Youth activists have led several demonstrations and marches in recent months, calling for the removal of all SROs from Chicago’s schools. They say the presence of police in schools makes them feel less safe, while the funds used to pay for those officers could be better used on additional counselors, case managers and other wraparound services for students.
This continued during the board’s meeting, as dozens of protesters holding signs that read “Defund Police Fund Youth” stood on Madison Street outside the school district’s central office.
“WE’RE TIRED OF BEING F---ING IGNORED,” Students Strike Back, a Twitter account representing CPS high school students, wrote in a tweet following the vote. “WERE THE ONES WHO LITERALLY HAVE TO DEAL WITH THESE COPS EVERY DAMN DAY. YALL. LITERALLY BLOOD, SWEAT, AND TEARS.”
Speaking to the board, Alds. Ariel Reboyras (30th Ward) and David Moore (17th Ward) each gave credit to CPS for the reforms included in the new contract, as well as for letting local school councils decide if they wanted to maintain or remove their individual SRO programs.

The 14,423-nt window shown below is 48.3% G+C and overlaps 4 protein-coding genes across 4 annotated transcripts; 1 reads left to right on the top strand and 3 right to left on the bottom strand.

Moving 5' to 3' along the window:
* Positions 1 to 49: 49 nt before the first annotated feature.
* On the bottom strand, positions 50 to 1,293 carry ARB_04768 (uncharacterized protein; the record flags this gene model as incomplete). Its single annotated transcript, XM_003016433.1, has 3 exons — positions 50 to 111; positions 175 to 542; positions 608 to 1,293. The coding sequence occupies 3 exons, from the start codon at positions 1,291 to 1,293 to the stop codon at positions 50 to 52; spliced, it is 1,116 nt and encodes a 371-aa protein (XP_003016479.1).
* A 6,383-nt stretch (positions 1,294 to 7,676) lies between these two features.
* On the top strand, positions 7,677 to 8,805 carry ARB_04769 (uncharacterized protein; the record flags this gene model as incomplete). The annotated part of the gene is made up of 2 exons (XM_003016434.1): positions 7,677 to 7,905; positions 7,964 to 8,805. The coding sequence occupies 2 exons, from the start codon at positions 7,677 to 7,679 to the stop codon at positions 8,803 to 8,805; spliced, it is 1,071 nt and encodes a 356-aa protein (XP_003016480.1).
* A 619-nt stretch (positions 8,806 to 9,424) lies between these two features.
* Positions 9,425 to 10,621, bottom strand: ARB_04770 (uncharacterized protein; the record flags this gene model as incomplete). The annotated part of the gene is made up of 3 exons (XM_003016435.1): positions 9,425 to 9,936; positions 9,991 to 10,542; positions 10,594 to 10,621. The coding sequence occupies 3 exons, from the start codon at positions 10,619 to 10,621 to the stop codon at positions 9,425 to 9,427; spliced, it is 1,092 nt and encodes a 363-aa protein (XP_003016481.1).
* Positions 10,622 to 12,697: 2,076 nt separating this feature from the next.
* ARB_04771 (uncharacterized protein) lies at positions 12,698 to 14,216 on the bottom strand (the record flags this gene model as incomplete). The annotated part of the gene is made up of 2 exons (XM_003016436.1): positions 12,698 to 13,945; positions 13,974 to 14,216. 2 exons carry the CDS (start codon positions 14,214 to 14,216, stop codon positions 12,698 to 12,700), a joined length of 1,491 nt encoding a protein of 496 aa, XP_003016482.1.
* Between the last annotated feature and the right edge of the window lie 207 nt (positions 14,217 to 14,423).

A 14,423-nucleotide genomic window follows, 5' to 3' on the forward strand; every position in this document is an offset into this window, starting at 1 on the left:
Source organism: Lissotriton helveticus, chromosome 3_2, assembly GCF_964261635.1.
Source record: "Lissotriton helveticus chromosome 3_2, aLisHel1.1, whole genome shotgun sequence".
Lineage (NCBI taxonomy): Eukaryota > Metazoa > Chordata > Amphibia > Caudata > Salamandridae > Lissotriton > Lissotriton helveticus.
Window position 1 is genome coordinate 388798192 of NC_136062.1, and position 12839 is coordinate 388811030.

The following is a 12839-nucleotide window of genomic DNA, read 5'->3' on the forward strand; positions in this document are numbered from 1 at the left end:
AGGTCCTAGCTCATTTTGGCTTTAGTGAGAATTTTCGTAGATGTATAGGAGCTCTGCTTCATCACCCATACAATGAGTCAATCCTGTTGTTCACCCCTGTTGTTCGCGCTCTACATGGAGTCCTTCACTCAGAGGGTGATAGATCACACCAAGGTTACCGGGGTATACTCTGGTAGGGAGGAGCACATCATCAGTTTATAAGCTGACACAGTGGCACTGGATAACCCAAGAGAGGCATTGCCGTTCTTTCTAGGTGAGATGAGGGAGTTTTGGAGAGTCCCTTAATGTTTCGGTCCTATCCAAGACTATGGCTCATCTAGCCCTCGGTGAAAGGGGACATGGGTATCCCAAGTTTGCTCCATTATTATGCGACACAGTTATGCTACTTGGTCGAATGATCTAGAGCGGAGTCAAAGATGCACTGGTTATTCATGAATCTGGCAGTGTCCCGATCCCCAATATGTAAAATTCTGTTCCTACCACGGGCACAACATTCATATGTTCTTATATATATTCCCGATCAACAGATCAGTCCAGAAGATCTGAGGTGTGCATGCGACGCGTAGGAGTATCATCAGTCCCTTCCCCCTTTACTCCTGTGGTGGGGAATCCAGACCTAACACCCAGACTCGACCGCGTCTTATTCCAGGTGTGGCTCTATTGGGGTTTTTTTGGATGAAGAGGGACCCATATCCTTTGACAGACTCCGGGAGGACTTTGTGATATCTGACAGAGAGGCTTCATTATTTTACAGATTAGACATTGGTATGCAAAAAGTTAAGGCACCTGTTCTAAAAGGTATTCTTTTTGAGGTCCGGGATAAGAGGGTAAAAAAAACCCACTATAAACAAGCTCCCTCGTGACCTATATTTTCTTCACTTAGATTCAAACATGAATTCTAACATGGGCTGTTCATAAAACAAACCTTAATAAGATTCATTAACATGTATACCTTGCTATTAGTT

Ald. Michael Scott (24th Ward), chair of the City Council’s education committee, recognized the need for more counselors and services across CPS, but he said those shouldn’t necessarily come at the expense of removing police and potentially making some school communities feel less safe.
Other elected officials, however, slammed the board for what they described as a refusal to listen to the public and those wanting police out of schools.
“No more running around. No more business as usual. No more excuses. Let’s get to work on policies that actually work,” Ald. Byron Sigcho Lopez (25th Ward) said. “Your appointments today are temporary … but the decisions that you make will not be forgotten.”
Ald. Carlos Ramirez-Rosa (35th Ward) said there’s little research showing SROs actually improve school safety. But he said there is data showing their presence can lead to lower graduation rates, higher incarceration rates and lower test scores.
“There’s not a Rambo police officer that’s going to karate chop the gun out of their hand,” he said. The research just shows that that’s not the case. If we really want to keep our students safe, we need to have a trauma-informed approach that is going to be able to prevent that from happening.”